"One of ther highlights of the DVD revolution has been the ratio of B movies released to A features. While many award winning A features still await release, the marketplace is loaded with plenty of low budget horror, science fiction and programmers for the film buff to choose. And, as any film buff knows well, the "B" in B movie does not stand for 'bad'. The B movie shelves are loaded with many undiscovered gems.This film, despite its title, is one of them. Like a few other British sci-fi movies, this one got its start as a serial on the BBC. Entitled "The Trollenberg Terror," it told the same story as we see in the film. The film rights were then purchased by Tempean Films and the story was put on film. (Other films to receive this same treatment were "The Quartermass Experiment," remade as "The Creeping Unknown"; and "Quartermass and the Pit," remade as "Five Million Years to Earth," both by Hammer Films.)To make the film more palatable to American audiences Tempean added an American star (Forrest Tucker) and changed the title for distribution to America. The file now became "The Crawling Eye," a perfect name for a "B" sci-fi monster movie.However, do not judge this film by its title. It is a tense item concerning a radioactive cloud lying atop a Swiss mountain waiting for hapless climbers to come its way. UN investigator Allen Brooks (Tucker), on vacation in Europe, stops by the village of Trollenberg to see his old friend Professor Kravett (well played by Warren Mitchell) at Kravett's observatory on the mountain. Kravett fills Allen in as to what's going on. Could this be the same as in the Andes a couple of years ago? Brooks denies it because it's not the same, but suddenly notes that a mentalist act on their way to Zurich just had to stop off at Trollenberg. Why? The film weaves its was to a fast-paced climax at the observatory as Brooks and Kravett try to save the villagers from whatever's in that now rampaging cloud. The only minus in the movie is the ridiculuous looking monster, but that's usually the case with 50s sci-fi flicks. Note how well "The Thing" worked in the abscence of the actual monster.Viewing pleasure is enhanced with this DVD. The picture transfer is clear and the film sharp. In a further coup for flim buffs, the distributors used the English print, which was entitled "The Trollenberg Terror." If you're as film buff, sci-fi fanatic, or just someone looking for an enjoyable, intelligent film for a night's viewing, you can't go wrong with this one."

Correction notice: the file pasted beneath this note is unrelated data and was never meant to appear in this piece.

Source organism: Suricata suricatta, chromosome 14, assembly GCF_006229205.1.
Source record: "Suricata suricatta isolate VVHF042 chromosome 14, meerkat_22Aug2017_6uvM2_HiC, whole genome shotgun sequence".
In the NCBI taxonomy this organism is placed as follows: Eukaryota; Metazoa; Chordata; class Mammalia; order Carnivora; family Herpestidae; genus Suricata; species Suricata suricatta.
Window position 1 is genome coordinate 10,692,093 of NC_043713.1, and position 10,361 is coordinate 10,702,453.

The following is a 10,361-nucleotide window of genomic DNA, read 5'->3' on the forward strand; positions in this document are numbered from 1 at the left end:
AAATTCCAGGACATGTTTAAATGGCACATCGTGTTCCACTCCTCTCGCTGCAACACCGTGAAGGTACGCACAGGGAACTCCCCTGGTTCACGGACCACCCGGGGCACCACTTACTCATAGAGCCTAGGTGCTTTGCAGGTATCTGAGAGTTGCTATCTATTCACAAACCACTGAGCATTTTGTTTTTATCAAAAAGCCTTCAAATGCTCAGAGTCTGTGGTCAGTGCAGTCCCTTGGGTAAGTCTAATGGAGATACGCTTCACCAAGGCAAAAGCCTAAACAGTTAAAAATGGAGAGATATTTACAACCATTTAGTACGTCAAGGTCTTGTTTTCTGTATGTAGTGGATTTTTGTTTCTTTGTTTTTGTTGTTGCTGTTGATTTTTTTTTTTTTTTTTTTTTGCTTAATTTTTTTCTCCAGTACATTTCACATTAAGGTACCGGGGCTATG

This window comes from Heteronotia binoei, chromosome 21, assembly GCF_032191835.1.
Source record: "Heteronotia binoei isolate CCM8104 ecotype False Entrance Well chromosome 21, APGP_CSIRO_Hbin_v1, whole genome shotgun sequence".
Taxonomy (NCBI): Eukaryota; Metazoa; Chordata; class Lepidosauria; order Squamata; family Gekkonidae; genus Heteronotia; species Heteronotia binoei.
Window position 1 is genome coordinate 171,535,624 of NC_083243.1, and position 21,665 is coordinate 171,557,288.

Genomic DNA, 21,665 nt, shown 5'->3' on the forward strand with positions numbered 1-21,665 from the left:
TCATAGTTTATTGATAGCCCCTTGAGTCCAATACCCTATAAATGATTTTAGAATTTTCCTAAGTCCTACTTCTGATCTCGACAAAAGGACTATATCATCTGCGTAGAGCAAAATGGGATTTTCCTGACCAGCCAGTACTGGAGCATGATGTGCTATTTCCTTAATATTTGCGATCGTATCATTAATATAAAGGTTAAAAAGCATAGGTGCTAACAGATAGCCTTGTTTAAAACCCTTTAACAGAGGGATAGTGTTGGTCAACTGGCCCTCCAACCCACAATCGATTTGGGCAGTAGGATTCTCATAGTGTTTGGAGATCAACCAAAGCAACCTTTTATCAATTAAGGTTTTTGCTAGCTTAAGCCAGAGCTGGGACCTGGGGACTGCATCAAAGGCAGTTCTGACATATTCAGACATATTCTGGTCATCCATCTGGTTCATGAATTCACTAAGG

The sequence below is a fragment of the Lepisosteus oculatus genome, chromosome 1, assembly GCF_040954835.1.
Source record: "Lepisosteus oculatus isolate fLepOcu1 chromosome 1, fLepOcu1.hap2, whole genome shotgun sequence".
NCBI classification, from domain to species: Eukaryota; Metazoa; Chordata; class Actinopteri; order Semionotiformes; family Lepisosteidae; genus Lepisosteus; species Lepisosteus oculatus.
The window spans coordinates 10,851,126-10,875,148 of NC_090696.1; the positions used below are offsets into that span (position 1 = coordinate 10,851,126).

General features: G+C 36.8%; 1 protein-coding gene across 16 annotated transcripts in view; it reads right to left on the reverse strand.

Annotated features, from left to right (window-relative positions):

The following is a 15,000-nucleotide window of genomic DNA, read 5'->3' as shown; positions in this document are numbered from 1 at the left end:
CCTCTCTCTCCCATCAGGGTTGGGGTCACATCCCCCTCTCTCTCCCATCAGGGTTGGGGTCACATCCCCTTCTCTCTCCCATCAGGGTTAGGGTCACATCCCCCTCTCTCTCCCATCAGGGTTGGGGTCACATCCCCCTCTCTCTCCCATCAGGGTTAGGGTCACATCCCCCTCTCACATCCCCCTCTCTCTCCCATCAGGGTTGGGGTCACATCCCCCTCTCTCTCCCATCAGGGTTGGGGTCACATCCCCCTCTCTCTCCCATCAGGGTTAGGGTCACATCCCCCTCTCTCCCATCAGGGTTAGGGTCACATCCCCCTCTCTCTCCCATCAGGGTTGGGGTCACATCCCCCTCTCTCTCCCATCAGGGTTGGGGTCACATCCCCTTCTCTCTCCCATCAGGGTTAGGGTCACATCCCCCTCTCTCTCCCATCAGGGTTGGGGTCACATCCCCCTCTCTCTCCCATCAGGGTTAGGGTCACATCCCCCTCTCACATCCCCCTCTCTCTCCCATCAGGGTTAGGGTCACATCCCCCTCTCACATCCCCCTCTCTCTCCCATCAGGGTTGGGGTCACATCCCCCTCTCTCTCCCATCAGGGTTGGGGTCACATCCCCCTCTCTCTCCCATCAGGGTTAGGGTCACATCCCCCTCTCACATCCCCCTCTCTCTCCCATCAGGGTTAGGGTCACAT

Them There Eyes
Loring Ivanick | Shinjuku-ku, Tokyo Japan | 03/11/2002
(4 out of 5 stars)
"Not the greatest sci-fi ever, but very diverting in an excellent transfer with good notes. Forrest Tucker, before F-Troop, Janet Munro, before The Day the Earth Caught Fire, and a good supporting cast fight some nasty looking monsters from somewhere in outer space. The lines in German are delivered with notable non-German accents, but give the producers credit for setting this monster flick somewhere besides a big city. It's scary not because there are endless scenes of mass destruction but because for most of the flick, we do not know exactly what the monster is, we just know it resides in a mysterious cloud surrounding a mountain and that a telepath, played by Munro, knows who is going to encounter it next. The method of destroying the monster is predictable but it happens just as the monsters are about to break into the last refuge of the scientists and villagers who have fled. At the end, we still don't know where the monsters came from and why they are on the earth, but it really doesn't matter. The important thing is that the performers seem genuinely scared as the mystery gets stranger and stranger. If your kids aren't into decapitations, you might want to wait until they are a little older to let them see The Crawling Eye. It isn't really gory but not for tots."